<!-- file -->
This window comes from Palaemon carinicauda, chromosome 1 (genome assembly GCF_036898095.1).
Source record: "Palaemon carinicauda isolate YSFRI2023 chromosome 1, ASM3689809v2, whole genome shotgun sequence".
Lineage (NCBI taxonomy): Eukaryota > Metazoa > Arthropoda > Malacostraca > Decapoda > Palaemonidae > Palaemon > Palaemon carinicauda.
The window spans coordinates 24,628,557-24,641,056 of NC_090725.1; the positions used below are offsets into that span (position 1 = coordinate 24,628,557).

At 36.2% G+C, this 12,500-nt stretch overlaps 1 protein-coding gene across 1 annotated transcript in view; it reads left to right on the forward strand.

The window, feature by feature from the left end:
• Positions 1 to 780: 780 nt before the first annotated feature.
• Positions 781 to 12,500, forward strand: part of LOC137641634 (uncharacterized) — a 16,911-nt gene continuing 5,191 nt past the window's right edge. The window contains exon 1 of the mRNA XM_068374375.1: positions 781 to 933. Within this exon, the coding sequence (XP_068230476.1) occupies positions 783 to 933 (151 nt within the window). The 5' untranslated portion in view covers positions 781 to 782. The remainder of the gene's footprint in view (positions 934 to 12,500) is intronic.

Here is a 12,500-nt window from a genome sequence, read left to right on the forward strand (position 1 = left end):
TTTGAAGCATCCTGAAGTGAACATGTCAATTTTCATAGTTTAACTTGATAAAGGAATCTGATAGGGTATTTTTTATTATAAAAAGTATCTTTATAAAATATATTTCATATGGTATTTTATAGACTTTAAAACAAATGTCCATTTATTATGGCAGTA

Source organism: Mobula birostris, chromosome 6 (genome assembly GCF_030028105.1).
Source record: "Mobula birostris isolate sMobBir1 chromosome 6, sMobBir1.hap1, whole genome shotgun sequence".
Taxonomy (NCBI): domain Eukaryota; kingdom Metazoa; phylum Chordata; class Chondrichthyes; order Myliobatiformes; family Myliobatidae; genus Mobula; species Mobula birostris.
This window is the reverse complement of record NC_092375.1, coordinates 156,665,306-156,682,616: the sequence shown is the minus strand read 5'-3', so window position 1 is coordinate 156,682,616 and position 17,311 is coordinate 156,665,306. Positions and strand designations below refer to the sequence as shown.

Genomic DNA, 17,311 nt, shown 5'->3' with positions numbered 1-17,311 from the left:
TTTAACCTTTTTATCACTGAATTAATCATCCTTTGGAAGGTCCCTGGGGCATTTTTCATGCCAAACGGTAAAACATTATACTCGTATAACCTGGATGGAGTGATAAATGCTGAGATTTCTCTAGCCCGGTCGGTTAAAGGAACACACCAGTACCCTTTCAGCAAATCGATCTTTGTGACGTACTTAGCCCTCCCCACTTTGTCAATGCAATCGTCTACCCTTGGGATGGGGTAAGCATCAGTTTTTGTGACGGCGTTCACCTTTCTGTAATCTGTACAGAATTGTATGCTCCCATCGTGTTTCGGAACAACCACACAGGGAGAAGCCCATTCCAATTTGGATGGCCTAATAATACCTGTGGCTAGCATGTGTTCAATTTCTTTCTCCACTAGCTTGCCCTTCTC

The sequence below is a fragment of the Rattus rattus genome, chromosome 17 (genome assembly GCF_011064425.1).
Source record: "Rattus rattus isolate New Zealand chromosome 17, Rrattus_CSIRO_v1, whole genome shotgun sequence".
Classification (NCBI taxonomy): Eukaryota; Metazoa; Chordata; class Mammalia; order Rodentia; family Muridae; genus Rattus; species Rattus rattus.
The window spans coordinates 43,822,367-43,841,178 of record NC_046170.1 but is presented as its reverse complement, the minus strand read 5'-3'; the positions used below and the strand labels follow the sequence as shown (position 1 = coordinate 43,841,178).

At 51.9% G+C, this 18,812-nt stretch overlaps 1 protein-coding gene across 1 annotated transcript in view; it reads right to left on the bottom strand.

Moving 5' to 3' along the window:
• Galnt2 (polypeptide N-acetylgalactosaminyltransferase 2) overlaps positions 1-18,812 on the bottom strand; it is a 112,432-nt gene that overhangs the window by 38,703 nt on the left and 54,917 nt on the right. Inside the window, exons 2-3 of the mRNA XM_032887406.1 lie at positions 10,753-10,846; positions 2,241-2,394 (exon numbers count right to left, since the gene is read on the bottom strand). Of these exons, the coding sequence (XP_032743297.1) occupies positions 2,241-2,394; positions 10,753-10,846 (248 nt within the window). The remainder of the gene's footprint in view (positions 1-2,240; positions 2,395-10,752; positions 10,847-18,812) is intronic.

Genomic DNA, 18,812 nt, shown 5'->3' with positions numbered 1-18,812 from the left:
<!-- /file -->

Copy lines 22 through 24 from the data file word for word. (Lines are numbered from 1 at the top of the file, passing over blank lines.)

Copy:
Moving 5' to 3' along the window:
• Galnt2 (polypeptide N-acetylgalactosaminyltransferase 2) overlaps positions 1-18,812 on the bottom strand; it is a 112,432-nt gene that overhangs the window by 38,703 nt on the left and 54,917 nt on the right. Inside the window, exons 2-3 of the mRNA XM_032887406.1 lie at positions 10,753-10,846; positions 2,241-2,394 (exon numbers count right to left, since the gene is read on the bottom strand). Of these exons, the coding sequence (XP_032743297.1) occupies positions 2,241-2,394; positions 10,753-10,846 (248 nt within the window). The remainder of the gene's footprint in view (positions 1-2,240; positions 2,395-10,752; positions 10,847-18,812) is intronic.

Genomic DNA, 18,812 nt, shown 5'->3' with positions numbered 1-18,812 from the left: